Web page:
WASHINGTON Scientists are beginning to find out why people with Parkinson's disease often feel socially awkward. Parkinson's patients find it harder to recognize expressions of emotion in other people's faces and voices, report two studies published by the American Psychological Association.
One of the studies raises questions about how deep brain stimulation, the best available treatment for patients who no longer respond to medication, more strongly affects the recognition of fear and sadness. A neurodegenerative disorder, Parkinson's causes tremors, stiffness and balance problems, as well as fairly frequent depression and dementia.
In the March issue of Neuropsychology, Heather Gray, PhD, and Linda Tickle-Degnen, PhD, report that people with Parkinson's disease, compared with matched controls, often have difficulty discerning how others are feeling.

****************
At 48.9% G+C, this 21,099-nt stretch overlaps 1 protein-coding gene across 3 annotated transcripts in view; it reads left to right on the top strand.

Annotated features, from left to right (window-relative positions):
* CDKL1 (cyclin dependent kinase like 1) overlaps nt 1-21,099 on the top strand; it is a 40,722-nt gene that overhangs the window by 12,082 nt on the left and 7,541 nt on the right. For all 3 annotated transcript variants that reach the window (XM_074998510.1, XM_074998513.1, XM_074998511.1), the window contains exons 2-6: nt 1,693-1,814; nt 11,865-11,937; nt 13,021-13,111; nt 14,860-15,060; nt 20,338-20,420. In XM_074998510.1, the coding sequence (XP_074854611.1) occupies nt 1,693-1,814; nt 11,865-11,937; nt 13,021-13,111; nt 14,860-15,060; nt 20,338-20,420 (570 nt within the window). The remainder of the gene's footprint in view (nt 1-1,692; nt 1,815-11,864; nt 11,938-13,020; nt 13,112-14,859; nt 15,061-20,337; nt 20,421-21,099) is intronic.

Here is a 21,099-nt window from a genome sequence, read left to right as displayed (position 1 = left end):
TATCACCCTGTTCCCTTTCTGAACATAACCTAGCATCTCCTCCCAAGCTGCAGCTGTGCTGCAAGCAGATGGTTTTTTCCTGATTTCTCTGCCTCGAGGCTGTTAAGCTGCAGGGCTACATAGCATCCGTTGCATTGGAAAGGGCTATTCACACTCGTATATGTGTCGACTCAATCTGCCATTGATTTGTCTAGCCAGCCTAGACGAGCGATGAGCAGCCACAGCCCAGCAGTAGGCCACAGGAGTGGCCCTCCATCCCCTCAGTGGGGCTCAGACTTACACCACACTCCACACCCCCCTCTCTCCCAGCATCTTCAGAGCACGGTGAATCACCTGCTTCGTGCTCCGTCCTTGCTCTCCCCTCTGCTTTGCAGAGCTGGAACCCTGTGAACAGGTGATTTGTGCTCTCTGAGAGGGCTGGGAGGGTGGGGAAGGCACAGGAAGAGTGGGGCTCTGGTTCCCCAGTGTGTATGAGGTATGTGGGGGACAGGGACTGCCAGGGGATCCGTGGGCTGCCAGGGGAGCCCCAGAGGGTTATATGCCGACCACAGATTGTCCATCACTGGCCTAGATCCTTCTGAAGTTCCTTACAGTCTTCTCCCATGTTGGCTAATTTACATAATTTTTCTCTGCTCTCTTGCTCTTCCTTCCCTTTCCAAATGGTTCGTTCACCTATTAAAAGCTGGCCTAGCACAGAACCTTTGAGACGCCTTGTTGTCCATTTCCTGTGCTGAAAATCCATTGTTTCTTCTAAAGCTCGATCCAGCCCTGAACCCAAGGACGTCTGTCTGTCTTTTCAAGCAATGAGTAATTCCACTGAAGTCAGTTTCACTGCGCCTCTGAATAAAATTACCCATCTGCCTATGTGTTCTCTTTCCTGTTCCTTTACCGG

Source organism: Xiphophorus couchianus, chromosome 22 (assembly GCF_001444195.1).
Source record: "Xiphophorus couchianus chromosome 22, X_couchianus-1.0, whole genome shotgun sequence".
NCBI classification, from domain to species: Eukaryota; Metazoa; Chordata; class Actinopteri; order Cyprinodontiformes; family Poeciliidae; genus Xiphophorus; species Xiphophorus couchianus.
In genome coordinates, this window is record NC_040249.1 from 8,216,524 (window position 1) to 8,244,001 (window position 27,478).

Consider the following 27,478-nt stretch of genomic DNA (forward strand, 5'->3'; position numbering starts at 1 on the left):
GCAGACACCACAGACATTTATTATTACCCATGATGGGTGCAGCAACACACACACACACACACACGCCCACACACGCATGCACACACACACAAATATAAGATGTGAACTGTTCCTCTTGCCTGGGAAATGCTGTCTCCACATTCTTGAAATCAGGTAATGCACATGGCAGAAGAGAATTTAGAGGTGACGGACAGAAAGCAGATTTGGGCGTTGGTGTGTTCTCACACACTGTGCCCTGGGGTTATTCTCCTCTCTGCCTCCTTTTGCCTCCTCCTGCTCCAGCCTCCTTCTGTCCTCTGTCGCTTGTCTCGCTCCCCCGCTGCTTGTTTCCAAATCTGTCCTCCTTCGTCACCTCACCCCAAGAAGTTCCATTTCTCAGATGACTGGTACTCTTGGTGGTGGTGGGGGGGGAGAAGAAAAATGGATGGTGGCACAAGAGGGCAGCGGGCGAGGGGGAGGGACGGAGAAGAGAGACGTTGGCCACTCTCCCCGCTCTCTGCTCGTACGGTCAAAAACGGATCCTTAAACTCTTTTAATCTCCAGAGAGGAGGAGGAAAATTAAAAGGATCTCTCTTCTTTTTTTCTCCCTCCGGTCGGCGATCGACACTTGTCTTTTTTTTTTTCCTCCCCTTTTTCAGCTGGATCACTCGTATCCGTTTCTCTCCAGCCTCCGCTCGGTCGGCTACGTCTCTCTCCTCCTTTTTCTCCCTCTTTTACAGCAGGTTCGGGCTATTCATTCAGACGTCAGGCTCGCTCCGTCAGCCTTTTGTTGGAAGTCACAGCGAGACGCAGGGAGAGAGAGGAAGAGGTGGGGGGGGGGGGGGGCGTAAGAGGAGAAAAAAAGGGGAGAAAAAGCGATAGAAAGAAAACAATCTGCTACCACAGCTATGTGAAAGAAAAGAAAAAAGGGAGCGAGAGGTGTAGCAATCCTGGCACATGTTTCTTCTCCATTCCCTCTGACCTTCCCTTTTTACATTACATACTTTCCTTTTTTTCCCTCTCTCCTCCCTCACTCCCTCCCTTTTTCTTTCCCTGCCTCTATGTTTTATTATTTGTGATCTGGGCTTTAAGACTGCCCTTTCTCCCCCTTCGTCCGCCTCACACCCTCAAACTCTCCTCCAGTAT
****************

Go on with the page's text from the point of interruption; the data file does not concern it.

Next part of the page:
Their meta-analysis of 34 different studies using data from 1,295 participants shows a robust link between Parkinson's and specific deficits in recognizing emotions, especially negative emotions, across different types of stimuli and tasks.
The meta-analysis, conducted at Harvard Medical School and Tufts University, found that patients typically had some degree of problem identifying emotion from faces and voices.
Further clarification is provided in a second study that showed that deep-brain stimulation, compared with medication, caused a consistently large deficit in the recognition of fear and sadness two key facial expressions that, when understood, aid survival. That study is published in the January issue of Neuropsychology.
Researchers led by Julie Pron, PhD, at the Centre Hospitalier Universitaire de Rennes in France, compared the ability of people with Parkinson's in three different groups to recognize facial emotions: 24 advanced patients implanted with deep-brain stimulators after they didn't respond or were sensitive to oral levod
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American Psychological Association